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And then came the Internet. Similar to the telegraph, there was a long process to end up with the final product. Development of the Internet started in the early 1960’s up until 1991. The impact the introduction of the Internet had on society was very similar to what the Telegraph did earlier – created a more diverse way to communicate. The Internet had more technological advances; it allowed us to send lots of messages to lots of people at the same time. Information became more accessible and simpler to use, and various social media sites formed resulting in an increase of communication.

Although the telegraph and Internet were made years and years apart, there are so many parallels between the two. The main parallel between the telegraph and Internet was increased monopolies, the telegraph allowed for the establishment of the Western Union, faster transport of people, rail system for the movement f goods; and the Internet guided the way for its Internet Explorer and Microsoft. Another parallel between the two was fear. It unknown what the development of Internet and the Telegraph would do to the loosening of private information.

There are so many more similarities between the telegraph and Internet that I could talk about, but unfortunately I would go 10 times over my word limit. Although there is a massive difference in time between the telegraph and Internet, the vast impact they had on communication was revolutionary.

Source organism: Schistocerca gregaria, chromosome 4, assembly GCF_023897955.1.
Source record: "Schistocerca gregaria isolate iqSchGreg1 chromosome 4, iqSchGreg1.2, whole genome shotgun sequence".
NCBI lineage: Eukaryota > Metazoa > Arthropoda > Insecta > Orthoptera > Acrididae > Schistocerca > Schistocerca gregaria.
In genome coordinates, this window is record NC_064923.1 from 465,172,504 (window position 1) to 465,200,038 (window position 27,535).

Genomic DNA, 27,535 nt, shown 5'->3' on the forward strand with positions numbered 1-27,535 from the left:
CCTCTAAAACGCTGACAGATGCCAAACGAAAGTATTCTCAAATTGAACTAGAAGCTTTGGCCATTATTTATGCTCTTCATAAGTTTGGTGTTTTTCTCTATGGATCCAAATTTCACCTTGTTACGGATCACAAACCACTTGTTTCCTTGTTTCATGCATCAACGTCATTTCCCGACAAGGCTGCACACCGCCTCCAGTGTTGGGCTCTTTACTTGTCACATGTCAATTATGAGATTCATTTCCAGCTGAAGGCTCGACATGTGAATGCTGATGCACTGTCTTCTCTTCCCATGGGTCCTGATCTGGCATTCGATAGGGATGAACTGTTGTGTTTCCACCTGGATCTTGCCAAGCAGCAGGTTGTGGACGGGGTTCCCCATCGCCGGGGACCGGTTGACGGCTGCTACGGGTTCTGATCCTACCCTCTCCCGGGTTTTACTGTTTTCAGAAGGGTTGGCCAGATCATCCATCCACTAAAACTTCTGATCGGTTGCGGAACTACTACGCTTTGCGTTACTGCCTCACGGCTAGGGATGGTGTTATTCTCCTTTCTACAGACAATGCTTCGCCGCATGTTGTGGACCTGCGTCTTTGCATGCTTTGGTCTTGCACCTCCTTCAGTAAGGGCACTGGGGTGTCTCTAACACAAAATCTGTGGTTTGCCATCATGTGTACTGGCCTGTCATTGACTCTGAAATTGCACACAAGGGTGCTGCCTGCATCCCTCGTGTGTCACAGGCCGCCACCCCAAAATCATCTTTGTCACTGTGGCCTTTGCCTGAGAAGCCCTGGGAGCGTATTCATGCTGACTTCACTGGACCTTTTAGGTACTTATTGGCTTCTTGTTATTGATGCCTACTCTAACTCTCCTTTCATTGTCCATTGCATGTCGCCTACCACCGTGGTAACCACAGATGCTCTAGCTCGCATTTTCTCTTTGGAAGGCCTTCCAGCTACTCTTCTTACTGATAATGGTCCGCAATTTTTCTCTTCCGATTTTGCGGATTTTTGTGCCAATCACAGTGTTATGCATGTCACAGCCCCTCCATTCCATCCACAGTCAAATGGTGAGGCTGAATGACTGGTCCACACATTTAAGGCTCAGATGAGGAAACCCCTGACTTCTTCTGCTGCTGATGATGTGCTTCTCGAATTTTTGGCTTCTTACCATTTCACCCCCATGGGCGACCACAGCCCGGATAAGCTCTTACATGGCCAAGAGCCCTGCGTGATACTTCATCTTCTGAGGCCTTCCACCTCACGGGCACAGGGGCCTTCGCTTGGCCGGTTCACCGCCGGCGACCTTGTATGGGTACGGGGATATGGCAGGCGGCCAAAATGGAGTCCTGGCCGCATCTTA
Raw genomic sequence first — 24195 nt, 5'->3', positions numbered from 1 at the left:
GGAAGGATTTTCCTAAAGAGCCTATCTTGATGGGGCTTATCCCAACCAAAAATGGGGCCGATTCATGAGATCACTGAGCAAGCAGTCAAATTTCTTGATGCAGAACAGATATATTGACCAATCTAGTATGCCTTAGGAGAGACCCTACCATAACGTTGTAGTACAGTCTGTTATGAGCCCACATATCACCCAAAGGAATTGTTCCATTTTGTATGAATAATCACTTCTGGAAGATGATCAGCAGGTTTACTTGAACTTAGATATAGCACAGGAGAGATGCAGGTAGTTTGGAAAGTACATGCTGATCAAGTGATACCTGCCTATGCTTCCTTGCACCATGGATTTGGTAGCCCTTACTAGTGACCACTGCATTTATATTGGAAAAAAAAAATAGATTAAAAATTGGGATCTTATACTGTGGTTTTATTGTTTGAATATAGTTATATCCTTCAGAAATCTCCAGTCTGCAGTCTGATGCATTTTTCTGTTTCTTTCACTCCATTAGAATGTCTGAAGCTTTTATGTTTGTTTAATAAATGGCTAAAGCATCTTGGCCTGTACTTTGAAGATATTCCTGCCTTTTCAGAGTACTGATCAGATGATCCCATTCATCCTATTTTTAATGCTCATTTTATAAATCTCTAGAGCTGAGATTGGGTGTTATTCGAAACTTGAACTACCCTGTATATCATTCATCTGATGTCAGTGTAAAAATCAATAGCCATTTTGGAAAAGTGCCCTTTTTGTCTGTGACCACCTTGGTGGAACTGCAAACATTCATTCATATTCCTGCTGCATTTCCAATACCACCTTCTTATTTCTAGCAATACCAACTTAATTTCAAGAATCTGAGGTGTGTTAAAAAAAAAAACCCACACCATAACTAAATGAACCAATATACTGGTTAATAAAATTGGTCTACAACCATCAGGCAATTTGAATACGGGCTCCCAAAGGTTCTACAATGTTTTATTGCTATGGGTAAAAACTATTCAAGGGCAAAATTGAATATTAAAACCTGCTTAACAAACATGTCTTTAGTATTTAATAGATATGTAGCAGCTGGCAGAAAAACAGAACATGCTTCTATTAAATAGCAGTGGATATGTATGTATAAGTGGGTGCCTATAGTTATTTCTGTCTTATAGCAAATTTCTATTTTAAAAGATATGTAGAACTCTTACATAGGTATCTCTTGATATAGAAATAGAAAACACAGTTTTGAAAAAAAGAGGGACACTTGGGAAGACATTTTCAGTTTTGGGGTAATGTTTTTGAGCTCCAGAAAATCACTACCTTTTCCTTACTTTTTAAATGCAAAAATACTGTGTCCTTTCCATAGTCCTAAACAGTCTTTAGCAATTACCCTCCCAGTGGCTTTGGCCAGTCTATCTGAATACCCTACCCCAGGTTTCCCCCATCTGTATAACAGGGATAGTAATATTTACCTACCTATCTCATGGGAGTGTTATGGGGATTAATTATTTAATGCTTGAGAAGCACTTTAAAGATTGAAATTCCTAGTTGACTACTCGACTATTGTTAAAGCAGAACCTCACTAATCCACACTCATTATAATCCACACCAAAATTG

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References:

Diplomacy.edu, (2015). Ten parallels between the telegraph and the Internet in international politics. [online] Available at: http://www.diplomacy.edu/blog/ten-parallels-between-telegraph-and-internet-international-politics [Accessed 9 Apr. 2015].

Evans, N 2015, ‘Global Village, Global Empire’, lecture notes, BCM232, University of Wollongong, delivered 10 March 2015.

McLuhan, M 1964, Understanding Media, McGraw Hill, New York

Message, F. (2015). Morse Code & the Telegraph – Inventions – HISTORY.com. [online] HISTORY.com. Available at: http://www.history.com/topics/inventions/telegraph [Accessed 9 Apr. 2015].

Morsecode.scphillips.com, (2015). Morse Code Translator. [online] Available at: http://morsecode.scphillips.com/translator.html [Accessed 9 Apr. 2015].

The Great Firewall of China

The_Great_Firewall The Great Wall of China was built to protect China from invaders for over 2,000 years. Since then, China has also built another wall, a firewall, which can be known as ‘The Great Firewall of China”. This is the biggest digital boundary in the whole world.

“The Great Firewall of China” is a term commonly used amongst the international and Chinese media in relation to the Chinese governments Internet censorship regulations. China has over 500 million users online and a quarter of the world’s social network users live under the firewall. The huge amounts of ‘Netizens’ in China made the Chinese Government feel the need to censor and control their citizens. The firewall was built not only to protect the Chinese regime from overseas and universal values, but also to prevent China’s own population to access the global free Internet.